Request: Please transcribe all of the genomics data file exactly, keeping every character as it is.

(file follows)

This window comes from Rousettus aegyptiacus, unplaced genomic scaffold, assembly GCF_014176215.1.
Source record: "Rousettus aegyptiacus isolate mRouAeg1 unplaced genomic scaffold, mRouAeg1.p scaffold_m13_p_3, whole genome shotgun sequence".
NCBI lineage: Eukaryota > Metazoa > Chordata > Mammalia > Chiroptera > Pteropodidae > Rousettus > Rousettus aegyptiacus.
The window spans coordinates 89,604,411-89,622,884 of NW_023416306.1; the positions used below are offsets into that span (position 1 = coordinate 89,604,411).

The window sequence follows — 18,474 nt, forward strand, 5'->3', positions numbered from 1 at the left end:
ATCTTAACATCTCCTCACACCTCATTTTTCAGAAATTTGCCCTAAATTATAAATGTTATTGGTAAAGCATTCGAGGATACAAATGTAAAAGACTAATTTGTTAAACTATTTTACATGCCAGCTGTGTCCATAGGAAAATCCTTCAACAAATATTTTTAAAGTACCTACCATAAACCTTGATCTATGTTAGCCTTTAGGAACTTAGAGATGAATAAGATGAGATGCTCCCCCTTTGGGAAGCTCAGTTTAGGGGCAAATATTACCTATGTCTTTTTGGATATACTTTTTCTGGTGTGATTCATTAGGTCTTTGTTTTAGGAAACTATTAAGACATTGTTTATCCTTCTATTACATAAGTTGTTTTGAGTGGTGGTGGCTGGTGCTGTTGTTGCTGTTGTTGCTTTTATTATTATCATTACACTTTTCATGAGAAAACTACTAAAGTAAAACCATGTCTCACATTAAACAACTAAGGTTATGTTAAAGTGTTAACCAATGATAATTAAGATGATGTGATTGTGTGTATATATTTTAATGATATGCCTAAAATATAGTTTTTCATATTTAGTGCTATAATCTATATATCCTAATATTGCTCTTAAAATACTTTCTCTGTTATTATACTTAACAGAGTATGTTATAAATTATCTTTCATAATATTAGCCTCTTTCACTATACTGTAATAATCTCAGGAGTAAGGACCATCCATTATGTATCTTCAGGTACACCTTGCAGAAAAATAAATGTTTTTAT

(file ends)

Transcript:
This window comes from Rousettus aegyptiacus, unplaced genomic scaffold, assembly GCF_014176215.1.
Source record: "Rousettus aegyptiacus isolate mRouAeg1 unplaced genomic scaffold, mRouAeg1.p scaffold_m13_p_3, whole genome shotgun sequence".
NCBI lineage: Eukaryota > Metazoa > Chordata > Mammalia > Chiroptera > Pteropodidae > Rousettus > Rousettus aegyptiacus.
The window spans coordinates 89,604,411-89,622,884 of NW_023416306.1; the positions used below are offsets into that span (position 1 = coordinate 89,604,411).

The window sequence follows — 18,474 nt, forward strand, 5'->3', positions numbered from 1 at the left end:
ATCTTAACATCTCCTCACACCTCATTTTTCAGAAATTTGCCCTAAATTATAAATGTTATTGGTAAAGCATTCGAGGATACAAATGTAAAAGACTAATTTGTTAAACTATTTTACATGCCAGCTGTGTCCATAGGAAAATCCTTCAACAAATATTTTTAAAGTACCTACCATAAACCTTGATCTATGTTAGCCTTTAGGAACTTAGAGATGAATAAGATGAGATGCTCCCCCTTTGGGAAGCTCAGTTTAGGGGCAAATATTACCTATGTCTTTTTGGATATACTTTTTCTGGTGTGATTCATTAGGTCTTTGTTTTAGGAAACTATTAAGACATTGTTTATCCTTCTATTACATAAGTTGTTTTGAGTGGTGGTGGCTGGTGCTGTTGTTGCTGTTGTTGCTTTTATTATTATCATTACACTTTTCATGAGAAAACTACTAAAGTAAAACCATGTCTCACATTAAACAACTAAGGTTATGTTAAAGTGTTAACCAATGATAATTAAGATGATGTGATTGTGTGTATATATTTTAATGATATGCCTAAAATATAGTTTTTCATATTTAGTGCTATAATCTATATATCCTAATATTGCTCTTAAAATACTTTCTCTGTTATTATACTTAACAGAGTATGTTATAAATTATCTTTCATAATATTAGCCTCTTTCACTATACTGTAATAATCTCAGGAGTAAGGACCATCCATTATGTATCTTCAGGTACACCTTGCAGAAAAATAAATGTTTTTAT